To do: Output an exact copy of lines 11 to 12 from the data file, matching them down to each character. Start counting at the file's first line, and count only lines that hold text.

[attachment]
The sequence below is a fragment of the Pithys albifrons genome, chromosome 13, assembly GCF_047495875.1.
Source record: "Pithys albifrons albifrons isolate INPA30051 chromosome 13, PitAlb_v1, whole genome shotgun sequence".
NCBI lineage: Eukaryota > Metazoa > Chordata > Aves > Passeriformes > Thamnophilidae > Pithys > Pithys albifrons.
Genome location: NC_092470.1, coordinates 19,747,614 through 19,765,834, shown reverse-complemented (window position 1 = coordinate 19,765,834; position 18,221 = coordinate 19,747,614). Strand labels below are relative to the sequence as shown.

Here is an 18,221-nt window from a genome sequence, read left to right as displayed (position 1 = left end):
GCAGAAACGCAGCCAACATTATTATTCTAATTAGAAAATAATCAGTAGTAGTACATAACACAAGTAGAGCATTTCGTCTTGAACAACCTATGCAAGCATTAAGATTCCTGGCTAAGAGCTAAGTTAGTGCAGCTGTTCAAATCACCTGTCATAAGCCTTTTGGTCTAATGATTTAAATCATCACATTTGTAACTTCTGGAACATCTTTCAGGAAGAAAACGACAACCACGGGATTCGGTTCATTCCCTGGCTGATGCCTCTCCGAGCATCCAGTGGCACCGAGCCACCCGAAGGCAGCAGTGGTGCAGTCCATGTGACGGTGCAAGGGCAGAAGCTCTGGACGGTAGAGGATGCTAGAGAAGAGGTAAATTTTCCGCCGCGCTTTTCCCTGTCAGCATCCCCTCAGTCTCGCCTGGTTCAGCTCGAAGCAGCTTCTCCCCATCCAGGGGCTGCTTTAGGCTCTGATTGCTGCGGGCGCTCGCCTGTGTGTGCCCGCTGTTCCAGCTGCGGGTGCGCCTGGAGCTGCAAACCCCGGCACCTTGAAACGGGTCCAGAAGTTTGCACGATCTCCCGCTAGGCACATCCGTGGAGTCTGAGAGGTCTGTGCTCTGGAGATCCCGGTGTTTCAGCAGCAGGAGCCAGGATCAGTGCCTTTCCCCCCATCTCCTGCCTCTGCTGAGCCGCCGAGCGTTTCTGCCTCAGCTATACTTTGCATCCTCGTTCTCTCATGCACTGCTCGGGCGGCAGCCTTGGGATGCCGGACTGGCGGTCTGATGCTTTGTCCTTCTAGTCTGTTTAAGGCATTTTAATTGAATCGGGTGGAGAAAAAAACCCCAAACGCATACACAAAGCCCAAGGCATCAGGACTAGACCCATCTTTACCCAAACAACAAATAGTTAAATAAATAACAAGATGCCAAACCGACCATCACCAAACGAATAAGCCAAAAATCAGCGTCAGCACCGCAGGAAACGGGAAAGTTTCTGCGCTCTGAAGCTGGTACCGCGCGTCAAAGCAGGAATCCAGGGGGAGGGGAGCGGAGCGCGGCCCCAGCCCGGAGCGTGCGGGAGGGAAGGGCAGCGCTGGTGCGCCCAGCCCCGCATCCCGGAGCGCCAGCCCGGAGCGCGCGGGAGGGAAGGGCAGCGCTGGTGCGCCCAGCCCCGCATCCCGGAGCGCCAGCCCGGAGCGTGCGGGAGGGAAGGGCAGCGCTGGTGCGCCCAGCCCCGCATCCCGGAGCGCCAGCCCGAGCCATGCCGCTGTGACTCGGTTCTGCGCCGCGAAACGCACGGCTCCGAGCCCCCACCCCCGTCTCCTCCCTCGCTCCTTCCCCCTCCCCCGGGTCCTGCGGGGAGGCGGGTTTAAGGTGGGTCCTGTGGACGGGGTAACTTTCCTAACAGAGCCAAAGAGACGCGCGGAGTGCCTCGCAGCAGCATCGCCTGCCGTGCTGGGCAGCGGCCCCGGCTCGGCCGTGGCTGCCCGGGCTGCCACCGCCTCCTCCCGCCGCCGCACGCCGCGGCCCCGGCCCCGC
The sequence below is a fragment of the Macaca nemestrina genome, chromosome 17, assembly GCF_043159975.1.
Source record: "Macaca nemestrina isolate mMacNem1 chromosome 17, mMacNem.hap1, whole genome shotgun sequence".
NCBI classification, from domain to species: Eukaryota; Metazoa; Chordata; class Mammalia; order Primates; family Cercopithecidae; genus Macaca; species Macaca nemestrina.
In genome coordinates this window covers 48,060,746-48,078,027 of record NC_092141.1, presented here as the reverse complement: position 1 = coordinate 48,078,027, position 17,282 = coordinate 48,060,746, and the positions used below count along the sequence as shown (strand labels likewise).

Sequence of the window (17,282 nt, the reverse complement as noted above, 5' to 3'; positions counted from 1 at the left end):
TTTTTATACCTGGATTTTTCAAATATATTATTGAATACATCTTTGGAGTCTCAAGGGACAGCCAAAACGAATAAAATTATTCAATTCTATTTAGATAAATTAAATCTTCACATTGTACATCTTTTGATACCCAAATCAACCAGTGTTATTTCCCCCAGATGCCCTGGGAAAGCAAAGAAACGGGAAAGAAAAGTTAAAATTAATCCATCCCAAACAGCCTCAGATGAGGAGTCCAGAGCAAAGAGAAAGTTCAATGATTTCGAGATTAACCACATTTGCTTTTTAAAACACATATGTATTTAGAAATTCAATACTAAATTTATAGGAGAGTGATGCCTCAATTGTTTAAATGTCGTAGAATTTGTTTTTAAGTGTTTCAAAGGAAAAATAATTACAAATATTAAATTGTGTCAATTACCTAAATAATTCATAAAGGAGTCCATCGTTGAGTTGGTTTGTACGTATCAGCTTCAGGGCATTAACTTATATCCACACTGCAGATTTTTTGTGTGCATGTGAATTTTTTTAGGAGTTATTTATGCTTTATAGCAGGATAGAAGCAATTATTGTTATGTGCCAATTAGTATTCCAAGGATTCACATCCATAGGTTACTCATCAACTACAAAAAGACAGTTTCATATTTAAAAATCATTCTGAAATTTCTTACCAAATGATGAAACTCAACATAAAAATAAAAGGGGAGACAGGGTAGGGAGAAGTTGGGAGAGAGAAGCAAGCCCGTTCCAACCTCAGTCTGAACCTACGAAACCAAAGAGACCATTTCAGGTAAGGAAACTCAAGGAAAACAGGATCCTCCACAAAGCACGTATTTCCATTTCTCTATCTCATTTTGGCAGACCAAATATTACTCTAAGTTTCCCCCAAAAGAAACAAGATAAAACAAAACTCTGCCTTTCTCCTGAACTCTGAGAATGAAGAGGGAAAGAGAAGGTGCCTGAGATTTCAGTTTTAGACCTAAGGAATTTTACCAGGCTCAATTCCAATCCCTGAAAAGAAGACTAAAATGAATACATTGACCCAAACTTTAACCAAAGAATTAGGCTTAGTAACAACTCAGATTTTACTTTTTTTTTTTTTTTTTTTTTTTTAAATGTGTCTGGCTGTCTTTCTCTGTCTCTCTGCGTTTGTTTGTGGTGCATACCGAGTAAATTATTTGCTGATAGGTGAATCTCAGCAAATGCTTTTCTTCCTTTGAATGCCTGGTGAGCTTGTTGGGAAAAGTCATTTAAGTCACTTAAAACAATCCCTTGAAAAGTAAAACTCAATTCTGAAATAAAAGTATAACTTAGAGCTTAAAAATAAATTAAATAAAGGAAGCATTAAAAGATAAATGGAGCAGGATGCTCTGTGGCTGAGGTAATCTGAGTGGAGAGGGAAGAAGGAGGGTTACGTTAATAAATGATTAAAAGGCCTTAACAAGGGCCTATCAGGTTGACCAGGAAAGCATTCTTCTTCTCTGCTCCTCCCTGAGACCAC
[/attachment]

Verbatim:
Sequence of the window (17,282 nt, the reverse complement as noted above, 5' to 3'; positions counted from 1 at the left end):
TTTTTATACCTGGATTTTTCAAATATATTATTGAATACATCTTTGGAGTCTCAAGGGACAGCCAAAACGAATAAAATTATTCAATTCTATTTAGATAAATTAAATCTTCACATTGTACATCTTTTGATACCCAAATCAACCAGTGTTATTTCCCCCAGATGCCCTGGGAAAGCAAAGAAACGGGAAAGAAAAGTTAAAATTAATCCATCCCAAACAGCCTCAGATGAGGAGTCCAGAGCAAAGAGAAAGTTCAATGATTTCGAGATTAACCACATTTGCTTTTTAAAACACATATGTATTTAGAAATTCAATACTAAATTTATAGGAGAGTGATGCCTCAATTGTTTAAATGTCGTAGAATTTGTTTTTAAGTGTTTCAAAGGAAAAATAATTACAAATATTAAATTGTGTCAATTACCTAAATAATTCATAAAGGAGTCCATCGTTGAGTTGGTTTGTACGTATCAGCTTCAGGGCATTAACTTATATCCACACTGCAGATTTTTTGTGTGCATGTGAATTTTTTTAGGAGTTATTTATGCTTTATAGCAGGATAGAAGCAATTATTGTTATGTGCCAATTAGTATTCCAAGGATTCACATCCATAGGTTACTCATCAACTACAAAAAGACAGTTTCATATTTAAAAATCATTCTGAAATTTCTTACCAAATGATGAAACTCAACATAAAAATAAAAGGGGAGACAGGGTAGGGAGAAGTTGGGAGAGAGAAGCAAGCCCGTTCCAACCTCAGTCTGAACCTACGAAACCAAAGAGACCATTTCAGGTAAGGAAACTCAAGGAAAACAGGATCCTCCACAAAGCACGTATTTCCATTTCTCTATCTCATTTTGGCAGACCAAATATTACTCTAAGTTTCCCCCAAAAGAAACAAGATAAAACAAAACTCTGCCTTTCTCCTGAACTCTGAGAATGAAGAGGGAAAGAGAAGGTGCCTGAGATTTCAGTTTTAGACCTAAGGAATTTTACCAGGCTCAATTCCAATCCCTGAAAAGAAGACTAAAATGAATACATTGACCCAAACTTTAACCAAAGAATTAGGCTTAGTAACAACTCAGATTTTACTTTTTTTTTTTTTTTTTTTTTTTTAAATGTGTCTGGCTGTCTTTCTCTGTCTCTCTGCGTTTGTTTGTGGTGCATACCGAGTAAATTATTTGCTGATAGGTGAATCTCAGCAAATGCTTTTCTTCCTTTGAATGCCTGGTGAGCTTGTTGGGAAAAGTCATTTAAGTCACTTAAAACAATCCCTTGAAAAGTAAAACTCAATTCTGAAATAAAAGTATAACTTAGAGCTTAAAAATAAATTAAATAAAGGAAGCATTAAAAGATAAATGGAGCAGGATGCTCTGTGGCTGAGGTAATCTGAGTGGAGAGGGAAGAAGGAGGGTTACGTTAATAAATGATTAAAAGGCCTTAACAAGGGCCTATCAGGTTGACCAGGAAAGCATTCTTCTTCTCTGCTCCTCCCTGAGACCAC